Since antiquity, ammonites has been associated with myths, legends, religion and even necromancy. You can find reference to these fossils in the works of Emilio Salgari, Sir Walter Scott, Friedrich Schiller and Johann Wolfgang von Goethe.
From the sixteenth to the late eighteenth centuries, the study of ammonites in Italy was crucial in the debate about the real nature of fossil remains. Leonardo describes the ammonites of the Veronese mountains in the code Hammer (formerly Codex Leicester), folio 9, where he identified these fossils as lithified remains of organisms.
Ulisse Aldrovandi describes several specimens of ammonites in his Musaeum Metallicum. Aldrovandi supported the idea of the inorganic origin of fossils, although he often compared them with existing animals. He recognized some resemblance between ammonites and snakes so he used the term ‘Ophiomorphites’ (or snake-shaped stone).
In 1574, Michele Mercati organises the famous Metallotheca Vaticana, where describes several ammonites. But he fully embraces the inorganic interpretation of fossils, a real setback with respect to the pioneering hypothesis previously formulated by Leonardo da Vinci. Mercati treats the fossils with he generic term ‘Lapides idiomorphoi’ (stones equipped with proper shape).
In the seventeenth century, the Italian painter Agostino Scilla compiled an enormous body of evidence, well reasoned and convincing, in favour of the organic nature of fossils found on hills and mountains (Romano, 2014). . However, there is no mention of ammonites is his work. Paolo Silvio Boccone (1633–1704) a Sicilian naturalist and botanist, also supported of the organic nature of fossils. In ‘Recherches et Observations Naturelles’ (1674), he wrote that ammonites – at that time called ‘Corne d’Ammone’ or ‘Corne de Belier’– represent models (internal) while the original shells of organisms must have been ‘calcined’ or ‘pulverised’.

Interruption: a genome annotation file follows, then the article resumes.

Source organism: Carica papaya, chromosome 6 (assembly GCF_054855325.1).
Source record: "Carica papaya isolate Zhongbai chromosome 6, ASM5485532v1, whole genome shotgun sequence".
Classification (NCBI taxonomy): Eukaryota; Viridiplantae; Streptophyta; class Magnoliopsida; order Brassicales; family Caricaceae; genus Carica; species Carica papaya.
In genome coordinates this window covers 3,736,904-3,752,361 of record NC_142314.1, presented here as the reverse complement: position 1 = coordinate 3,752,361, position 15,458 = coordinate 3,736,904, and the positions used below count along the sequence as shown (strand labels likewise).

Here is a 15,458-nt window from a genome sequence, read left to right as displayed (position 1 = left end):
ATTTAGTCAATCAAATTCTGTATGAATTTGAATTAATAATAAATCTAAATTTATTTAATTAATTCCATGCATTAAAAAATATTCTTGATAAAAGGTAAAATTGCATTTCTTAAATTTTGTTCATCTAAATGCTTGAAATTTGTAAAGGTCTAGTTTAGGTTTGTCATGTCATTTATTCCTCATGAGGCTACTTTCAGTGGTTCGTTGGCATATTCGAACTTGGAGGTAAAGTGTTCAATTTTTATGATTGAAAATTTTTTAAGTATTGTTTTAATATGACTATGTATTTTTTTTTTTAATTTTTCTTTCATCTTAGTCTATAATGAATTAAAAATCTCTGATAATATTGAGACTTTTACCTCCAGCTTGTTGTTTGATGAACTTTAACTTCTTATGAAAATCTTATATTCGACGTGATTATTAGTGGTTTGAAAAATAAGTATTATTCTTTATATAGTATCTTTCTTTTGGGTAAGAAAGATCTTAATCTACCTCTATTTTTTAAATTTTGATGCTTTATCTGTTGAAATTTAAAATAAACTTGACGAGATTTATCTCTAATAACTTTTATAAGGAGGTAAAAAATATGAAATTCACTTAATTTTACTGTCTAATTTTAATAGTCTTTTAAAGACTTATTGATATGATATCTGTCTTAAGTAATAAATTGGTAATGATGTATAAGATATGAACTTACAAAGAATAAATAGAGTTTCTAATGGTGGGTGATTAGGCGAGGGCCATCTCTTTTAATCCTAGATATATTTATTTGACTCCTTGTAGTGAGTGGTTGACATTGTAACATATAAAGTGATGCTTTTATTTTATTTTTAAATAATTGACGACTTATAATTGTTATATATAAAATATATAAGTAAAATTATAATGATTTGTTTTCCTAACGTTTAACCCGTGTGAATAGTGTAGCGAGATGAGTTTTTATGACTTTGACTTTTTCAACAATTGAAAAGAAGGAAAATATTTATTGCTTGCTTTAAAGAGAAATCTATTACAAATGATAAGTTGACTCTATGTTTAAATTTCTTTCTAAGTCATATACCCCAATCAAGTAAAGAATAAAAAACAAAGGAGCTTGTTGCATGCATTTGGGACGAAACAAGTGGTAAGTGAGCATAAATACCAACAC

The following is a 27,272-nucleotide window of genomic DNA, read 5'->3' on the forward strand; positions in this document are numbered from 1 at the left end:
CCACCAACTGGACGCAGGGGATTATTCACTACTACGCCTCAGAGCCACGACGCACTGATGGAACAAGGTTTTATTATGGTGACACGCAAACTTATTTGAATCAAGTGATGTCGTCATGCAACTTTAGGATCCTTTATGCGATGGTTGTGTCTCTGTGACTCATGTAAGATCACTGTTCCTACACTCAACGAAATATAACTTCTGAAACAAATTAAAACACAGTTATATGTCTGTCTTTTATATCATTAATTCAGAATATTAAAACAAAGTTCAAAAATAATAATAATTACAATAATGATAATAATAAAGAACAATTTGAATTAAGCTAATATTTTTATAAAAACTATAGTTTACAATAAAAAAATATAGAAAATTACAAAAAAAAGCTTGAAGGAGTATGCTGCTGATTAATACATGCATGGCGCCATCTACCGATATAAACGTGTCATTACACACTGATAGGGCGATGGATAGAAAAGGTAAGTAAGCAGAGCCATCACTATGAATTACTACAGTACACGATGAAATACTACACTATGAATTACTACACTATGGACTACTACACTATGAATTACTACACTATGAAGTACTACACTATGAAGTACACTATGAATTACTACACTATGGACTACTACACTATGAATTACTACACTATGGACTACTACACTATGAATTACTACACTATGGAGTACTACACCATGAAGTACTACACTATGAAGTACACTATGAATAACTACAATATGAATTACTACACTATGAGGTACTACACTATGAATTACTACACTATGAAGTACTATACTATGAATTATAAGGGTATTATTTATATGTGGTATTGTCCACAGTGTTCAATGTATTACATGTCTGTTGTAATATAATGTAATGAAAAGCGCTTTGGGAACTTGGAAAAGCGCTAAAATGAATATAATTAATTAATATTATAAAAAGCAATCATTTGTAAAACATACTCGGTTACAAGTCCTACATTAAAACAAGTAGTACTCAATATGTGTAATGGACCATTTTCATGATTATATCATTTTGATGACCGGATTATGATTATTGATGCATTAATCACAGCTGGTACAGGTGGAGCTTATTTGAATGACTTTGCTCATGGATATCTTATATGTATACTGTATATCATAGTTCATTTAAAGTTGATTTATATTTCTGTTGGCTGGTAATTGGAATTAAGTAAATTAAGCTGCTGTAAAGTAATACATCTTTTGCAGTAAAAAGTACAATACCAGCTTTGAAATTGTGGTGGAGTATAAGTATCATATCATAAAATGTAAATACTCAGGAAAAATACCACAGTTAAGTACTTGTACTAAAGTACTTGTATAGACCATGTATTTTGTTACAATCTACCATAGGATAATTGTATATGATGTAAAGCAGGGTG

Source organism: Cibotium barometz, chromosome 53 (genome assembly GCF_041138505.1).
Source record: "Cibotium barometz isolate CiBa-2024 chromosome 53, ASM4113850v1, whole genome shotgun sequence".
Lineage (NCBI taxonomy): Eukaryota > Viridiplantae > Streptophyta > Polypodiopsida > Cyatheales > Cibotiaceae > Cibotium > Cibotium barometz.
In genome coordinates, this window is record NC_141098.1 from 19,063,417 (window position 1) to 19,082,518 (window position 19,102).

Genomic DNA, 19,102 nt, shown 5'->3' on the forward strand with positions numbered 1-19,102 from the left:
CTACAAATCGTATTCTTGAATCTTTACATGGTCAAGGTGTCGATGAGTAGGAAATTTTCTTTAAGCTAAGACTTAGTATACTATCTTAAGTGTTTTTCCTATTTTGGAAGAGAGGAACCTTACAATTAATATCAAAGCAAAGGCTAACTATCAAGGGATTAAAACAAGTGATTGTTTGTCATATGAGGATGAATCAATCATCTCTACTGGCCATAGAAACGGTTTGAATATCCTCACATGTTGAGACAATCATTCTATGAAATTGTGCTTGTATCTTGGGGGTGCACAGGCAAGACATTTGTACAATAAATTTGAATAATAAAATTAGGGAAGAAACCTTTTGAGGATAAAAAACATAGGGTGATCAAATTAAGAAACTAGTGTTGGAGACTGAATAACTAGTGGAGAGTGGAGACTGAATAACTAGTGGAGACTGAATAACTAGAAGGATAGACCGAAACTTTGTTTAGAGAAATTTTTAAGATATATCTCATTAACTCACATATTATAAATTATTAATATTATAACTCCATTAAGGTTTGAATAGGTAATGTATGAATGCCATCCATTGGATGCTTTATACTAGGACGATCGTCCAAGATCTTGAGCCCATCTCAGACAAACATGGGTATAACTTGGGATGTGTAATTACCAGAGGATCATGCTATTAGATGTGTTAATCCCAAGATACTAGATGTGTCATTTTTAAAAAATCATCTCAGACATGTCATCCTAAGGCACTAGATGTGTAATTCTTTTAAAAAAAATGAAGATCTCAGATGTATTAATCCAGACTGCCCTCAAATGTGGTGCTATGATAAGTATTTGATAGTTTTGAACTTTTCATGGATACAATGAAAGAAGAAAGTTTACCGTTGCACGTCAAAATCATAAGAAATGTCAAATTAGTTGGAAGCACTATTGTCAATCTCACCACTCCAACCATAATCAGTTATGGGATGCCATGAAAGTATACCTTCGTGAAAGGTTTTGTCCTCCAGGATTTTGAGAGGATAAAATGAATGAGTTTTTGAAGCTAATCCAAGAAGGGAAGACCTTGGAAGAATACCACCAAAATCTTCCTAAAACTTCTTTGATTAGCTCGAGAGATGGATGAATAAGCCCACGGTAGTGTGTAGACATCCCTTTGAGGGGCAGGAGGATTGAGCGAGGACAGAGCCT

In the first half of the eighteenth century, Bartolomeo Beccari began to study tiny shells that could only be observed under the microscope and classified these organisms as microscopic ‘Corni di Ammone’, continuing with the enduring confusion between cephalopods and foraminifera that started in 1565 when Conrad Gesner described the nummulites collected in the surroundings of Paris. Also Giovanni Bianchi (known by the pseudonym Jaco Planco) in his work De conchis minus notis (1739) describes numerous microforaminifera that are found in abundance on the shoreline of Rimini and assigns them the name ‘Corni di Ammone’. This confusion between cephalopods and foraminifera persisted until the French naturalist Alcide d’Orbigny, after 6 years of analysis, arrived to the correct conclusion that these microscopic organisms are a distinct order to which he gave the name of Foraminifera.
Marco Romano, From petrified snakes, through giant ‘foraminifers’, to extinct cephalopods: the early history of ammonite studies in the Italian peninsula, Historical Biology 2014, http://dx.doi.org/10.1080/08912963.2013.879866
Vai, G.B. and Cavazza,W. (Eds) 2003. Four Centuries of the Word Geology, pp. 1–315. Ulisse Aldrovandi 1603 in Bologna. Minerva Edizioni; Bologna.
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